Turn Back Clocks Sunday
On Sunday morning at 2 o'clock
all clocks on the Pennsy between
New York and Pittsburgh will be
turned back one hour. This means
very few changes as all trains will
continue to run one hour ahead of
their schedule time until the follow
ing day when all time will be regu
lar. Trains arriving in Harrisburg
after 2 a. m. will be affected.
Standing of the Crews
Philadelphia Division. The 109
crew to go first after 3.45 o'clock:
110, 104,. 118, 108, 128.
Engineers for 109.
Firemen for 110, 104.
Flagmen for 109, 104, 108.
Brakemen for 109, 104.
Engineers up: Graybill, Barton,
Geiger, Peters, Shooff, Gaeckler,
Smith, Shue, Klineyoung, Tenney,
Blown, Anderson.
Firemen up: Owens, Polleck, Den
nison, Bickel, Hamaker, Harnish,
Sheets, Hart, Ellis, Large, Kurtz,
Everhart, Drake, Moyer.
Brakemen up: Hoffman, Alberts,
Lark, Killian, Deightner, Mowery,
Reh, Kugler, Hughes, Etzweiler, E.
Smith, J. W. Smith, House, Murphy,
Middle Division. —The 26 crew to
go first after 1.45 o'clock: 34, 215, 238,
Engineers for 26, 34.
Brakemen for 26.
Engineers up: Gray, O. W. Snyder,
Kauftman, Leiter, Krepps, Kreiger,
R'cwe, Sweger, Hawk, Dunkle.
Firemen up: Moist, Sunderland, Gil
bert, Pannebacker, Kubica, Kyle,
Arndt, W. B. Bowers, Harris, Burk
hc-imcr, Rumberger, G. W. Bowers,
Stover, Brtookhart.
Conductors up: Beggan, Bennett.
Brakemen up: Shive, Long, Fenical,
Shelley, Woodward, McFadden, Wil
son, Baker, Clouser.
Brakemen up: Dennis, Lentz, C. M.
Hawk, Lake, Hollenback, Lauver,
Steininger, Nicholas, Roebuck.
Ynrd Hoard. —Engineers wanted
for 10C, 18C, 22, 28C, 30C, 35C.
Firemen wanted for IC. 3. 7, 12C.
Engineers up: Boyle, Shupley,
Crow, Ewing, Yinger, Starner, Mor
rison, Monroe.
Firemen up: Speese, Rose, Cocklin,
Mell, Engle, N. C. Kruger, Henderson,
Selway. Gilbert, N. Lauve.r, Dill,
Gormley, Wirt, Klineyoung.
Philadelphia Division. The 255
crew to go first after 3.45 o'clock:
248. 229, 253, 222, 230.
Engineers for 248.
Firemen for 255, 229.
Brakemen for 229 (2), 203.
Conductors up: S. Miller.
Brakemen up: Haines, Adams.
Middle Division. The 108 crew to
go first after 1.45 o'clock: 240, 252.
229, 248, 254, 244.
Engineers for 108.
Flagmen for 108.
Brakemen for 108. .
Yard Board. Engineers wanted
for 2nd 102, Ist 126.
Firemen wanted for 2nd 102, 2nd
129, 147.
Engineers up: Kapp, G. K Forten
baugh. McNally, Feas, Herron, Bru
aw, Ewing. R. H. Fortenbaugh. Qulg
Firemen up: Huber, Walters, Han
diboe. Eichelberger, Ready, Weaver,
Meek, Boyer, Garlin, Bish, C'app,
Meek Stefie, Myers, Rider.
Middle Division. Engineers up;
C. D. Hollenbaugh, H. F. Groninger,
S. H. Alexander, A. J. Wagner, T. B.
Holfner, W. G. Jamison, J. H. Ditner]
H. E. Cook, W. C. Black, F. F.
Sc. b reck.
Engineers wanted for 25, 49, 33.
, Firefifen up: H.' F. Green. H. C.
Bender. J. M. Stephens, R. Simons, C.
L. Sheats, B. F. Gunderman, H. W.
I Fletcher, R. D. Porter, S P. Staufter]
H W. Snyder, A. E. Reeder, A. H.
Kuntz, W. K. Hoffner
Firemen wanted for 33, 23, 6295 45
11, 601, M-27.
Philadelphia Division. Engineers
up: C.(B. First, W. O. Buck, B. L.
Smith, ftl. Smcltzer, J. C. Davis.
Engineers wanted for none
Firemen up: J. S. Lenig, w. E
Aulthouse, F. L. Floyd, J. M. White]
B W. Johnson, W. T. Grace.
Firemen wanted for M-22, P-3S.
The 5 crew to go first after 12.15
o'clock: 3.
Engineers for nond.
Firemen for 5.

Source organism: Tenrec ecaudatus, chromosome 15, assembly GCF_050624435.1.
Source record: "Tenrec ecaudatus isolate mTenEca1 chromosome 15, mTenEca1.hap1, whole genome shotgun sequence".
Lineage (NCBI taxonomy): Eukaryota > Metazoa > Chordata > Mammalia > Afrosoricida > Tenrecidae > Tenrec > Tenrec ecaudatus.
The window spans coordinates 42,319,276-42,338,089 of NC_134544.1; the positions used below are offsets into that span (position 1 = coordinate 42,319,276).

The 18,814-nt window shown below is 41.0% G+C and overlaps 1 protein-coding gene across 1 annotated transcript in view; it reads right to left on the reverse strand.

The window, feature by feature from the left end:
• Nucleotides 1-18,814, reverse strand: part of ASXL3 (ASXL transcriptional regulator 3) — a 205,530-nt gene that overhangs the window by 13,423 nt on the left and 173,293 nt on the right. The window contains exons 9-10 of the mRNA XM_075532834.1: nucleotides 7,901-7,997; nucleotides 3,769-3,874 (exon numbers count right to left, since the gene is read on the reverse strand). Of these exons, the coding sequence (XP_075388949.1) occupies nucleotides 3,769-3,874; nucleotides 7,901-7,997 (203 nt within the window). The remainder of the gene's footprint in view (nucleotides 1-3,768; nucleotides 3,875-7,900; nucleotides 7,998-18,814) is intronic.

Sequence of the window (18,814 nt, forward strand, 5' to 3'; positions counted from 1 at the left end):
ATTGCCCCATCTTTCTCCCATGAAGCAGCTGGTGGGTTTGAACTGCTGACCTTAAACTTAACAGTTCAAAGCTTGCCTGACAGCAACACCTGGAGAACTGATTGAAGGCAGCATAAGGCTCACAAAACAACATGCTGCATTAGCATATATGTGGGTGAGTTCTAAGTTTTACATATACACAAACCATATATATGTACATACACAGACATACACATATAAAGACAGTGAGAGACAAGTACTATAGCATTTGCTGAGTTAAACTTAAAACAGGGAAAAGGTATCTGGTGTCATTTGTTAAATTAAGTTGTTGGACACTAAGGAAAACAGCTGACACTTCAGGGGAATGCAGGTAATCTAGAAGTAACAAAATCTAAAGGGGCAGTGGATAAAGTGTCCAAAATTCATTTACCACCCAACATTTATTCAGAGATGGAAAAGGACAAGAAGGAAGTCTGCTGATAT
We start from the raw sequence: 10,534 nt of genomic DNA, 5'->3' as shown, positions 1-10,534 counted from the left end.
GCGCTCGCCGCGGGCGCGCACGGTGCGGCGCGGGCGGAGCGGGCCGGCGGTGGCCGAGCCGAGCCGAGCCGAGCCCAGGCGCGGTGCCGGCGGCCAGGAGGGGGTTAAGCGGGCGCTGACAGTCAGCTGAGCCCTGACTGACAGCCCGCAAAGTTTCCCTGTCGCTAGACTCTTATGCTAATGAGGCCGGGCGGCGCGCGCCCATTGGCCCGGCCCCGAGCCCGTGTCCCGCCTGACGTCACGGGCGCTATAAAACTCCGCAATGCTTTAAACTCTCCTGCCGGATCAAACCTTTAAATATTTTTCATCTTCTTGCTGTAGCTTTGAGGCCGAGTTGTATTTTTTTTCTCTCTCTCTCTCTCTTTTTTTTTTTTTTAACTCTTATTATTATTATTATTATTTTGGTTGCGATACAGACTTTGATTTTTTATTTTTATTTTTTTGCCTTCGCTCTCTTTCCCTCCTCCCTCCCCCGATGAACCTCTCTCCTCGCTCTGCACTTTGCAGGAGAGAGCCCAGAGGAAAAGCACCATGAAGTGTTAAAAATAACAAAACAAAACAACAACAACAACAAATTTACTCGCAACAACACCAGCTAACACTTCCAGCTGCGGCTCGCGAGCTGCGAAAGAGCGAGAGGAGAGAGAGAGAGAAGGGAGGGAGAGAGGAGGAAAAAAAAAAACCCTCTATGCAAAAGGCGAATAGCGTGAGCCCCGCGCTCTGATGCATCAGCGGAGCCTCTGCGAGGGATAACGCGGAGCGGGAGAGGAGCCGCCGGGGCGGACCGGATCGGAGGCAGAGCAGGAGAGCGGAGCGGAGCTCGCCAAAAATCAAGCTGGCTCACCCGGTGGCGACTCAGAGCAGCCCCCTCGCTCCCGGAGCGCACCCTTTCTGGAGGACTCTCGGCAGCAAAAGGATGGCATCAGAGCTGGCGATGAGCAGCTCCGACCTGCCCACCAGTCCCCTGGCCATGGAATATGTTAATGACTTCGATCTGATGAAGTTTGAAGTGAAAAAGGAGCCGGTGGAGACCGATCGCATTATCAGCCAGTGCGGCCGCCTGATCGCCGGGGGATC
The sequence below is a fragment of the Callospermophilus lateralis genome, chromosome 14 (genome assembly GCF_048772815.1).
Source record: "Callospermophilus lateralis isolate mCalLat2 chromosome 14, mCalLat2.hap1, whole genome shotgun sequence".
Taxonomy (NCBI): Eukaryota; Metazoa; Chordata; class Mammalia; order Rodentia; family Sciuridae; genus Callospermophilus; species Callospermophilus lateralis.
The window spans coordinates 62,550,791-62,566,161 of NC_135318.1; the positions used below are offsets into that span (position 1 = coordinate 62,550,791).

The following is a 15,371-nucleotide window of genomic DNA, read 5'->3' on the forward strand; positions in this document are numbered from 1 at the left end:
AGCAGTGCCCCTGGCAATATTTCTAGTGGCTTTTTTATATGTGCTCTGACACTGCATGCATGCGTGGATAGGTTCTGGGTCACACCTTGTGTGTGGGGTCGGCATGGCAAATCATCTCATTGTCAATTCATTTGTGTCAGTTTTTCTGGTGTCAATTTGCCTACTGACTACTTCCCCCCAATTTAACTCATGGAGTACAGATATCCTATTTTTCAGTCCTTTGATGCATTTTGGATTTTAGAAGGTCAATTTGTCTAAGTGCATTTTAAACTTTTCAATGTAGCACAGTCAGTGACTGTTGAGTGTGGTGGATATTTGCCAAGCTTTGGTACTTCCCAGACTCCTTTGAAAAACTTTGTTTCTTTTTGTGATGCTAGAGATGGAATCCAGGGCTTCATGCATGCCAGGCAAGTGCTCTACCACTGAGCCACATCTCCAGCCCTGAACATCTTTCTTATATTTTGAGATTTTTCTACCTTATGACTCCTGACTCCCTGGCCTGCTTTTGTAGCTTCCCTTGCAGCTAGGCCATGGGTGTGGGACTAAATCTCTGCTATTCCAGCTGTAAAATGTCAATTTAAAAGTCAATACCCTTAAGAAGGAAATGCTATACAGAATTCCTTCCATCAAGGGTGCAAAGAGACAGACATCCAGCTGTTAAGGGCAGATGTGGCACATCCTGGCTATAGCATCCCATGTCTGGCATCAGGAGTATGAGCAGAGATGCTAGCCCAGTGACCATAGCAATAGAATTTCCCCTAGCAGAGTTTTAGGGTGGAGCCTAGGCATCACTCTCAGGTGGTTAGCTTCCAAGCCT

Conductors for none.
Flagpien for none.
Brakdmen for none.
Engineers up: Morrison, Bricker,
Bowman. Ditlow, Neidlinger, Straw]
Bordner, Crawford, Motter, Barnhart]
Firemen up: Heisey, Snyder, Ester
line Heiges, Saul, Hockman, Esllnger,
Egan, Kuntz, Kochenour, Shomper]
Conductors up: None.
Flagmen up: Lehman, Morrow, Sna
der. Householder, Thomas, Shank,
Messimer. Rhinehart, Ellsrode.
Engagements Will Not Permit
Rim to Preside at Moore
Rally Tomorrow Night
Governor William C. Sproul said
to-day that he would be unable to
preside at the Fourth Senatorial
district meeting for Congressman J.
Hampton Moore, in Philadelphia, to
i morrow night. The Governor will be
l in Pittsburgh.
The Governor is keenly interested
in the Moore campaign and if It is
possible considering his engage- i
ments to speak in other States, he j
will take somo part In the Philadel- |
phia contest. His plans, however, i
are more or less uncertain.
Frank B. McClain, director of the j
State Welfare Commission, Is san
guine of securing a general agree
ment among Philadelphia landlords
that leases shall extend to April 1.
The former Lieutenant Governor is
making good progress In his cam
paign for betterment of tenants'
condition. ,
Philadelphia newspapers print
some interesting stories about the 1
plans of the Vares to get control of
council and hint at somo combina
tions in which State officials and
legislators of the Vare persuasion
are Involved.
State Hlgliwav Department offi
cials are hopeful that somo steps
can bo taken before long to let a
contract for improvement of the
State highway near Hometown,
Schuylkill county.
Dr. J. M. Baldy, head of the State
Medical Bureau, who announced the
launching of the campaign agaihst
"quack" doctors while here two
weeks ago, is very well satisfied at
the way the work is being handled
throughout the State. Ho Is confi
dent that the number In Philadel
phia will be materially reduced.
The State Game Commission of
fice to-day announced th© appoint
ment of these traveling gamp pro
tectors In addition to the five al
ready on duty: A. Budd, Troy: John
Slaughterbach, Lowistown; Henry
Hilton, Punxsutawney; H. J. Sones,
New Castle, and L. K. Hogarth,
Smethport. The five men on duty in
clude: C. B. Baum, (Harrisburg;
N. M. Wood, Coatesville; W. F. Sim
rell, Hallstead; K. B. Rogers, Johns
town, and H. L. Beatty, Franklin.
Additional game protectors have
also been named because of the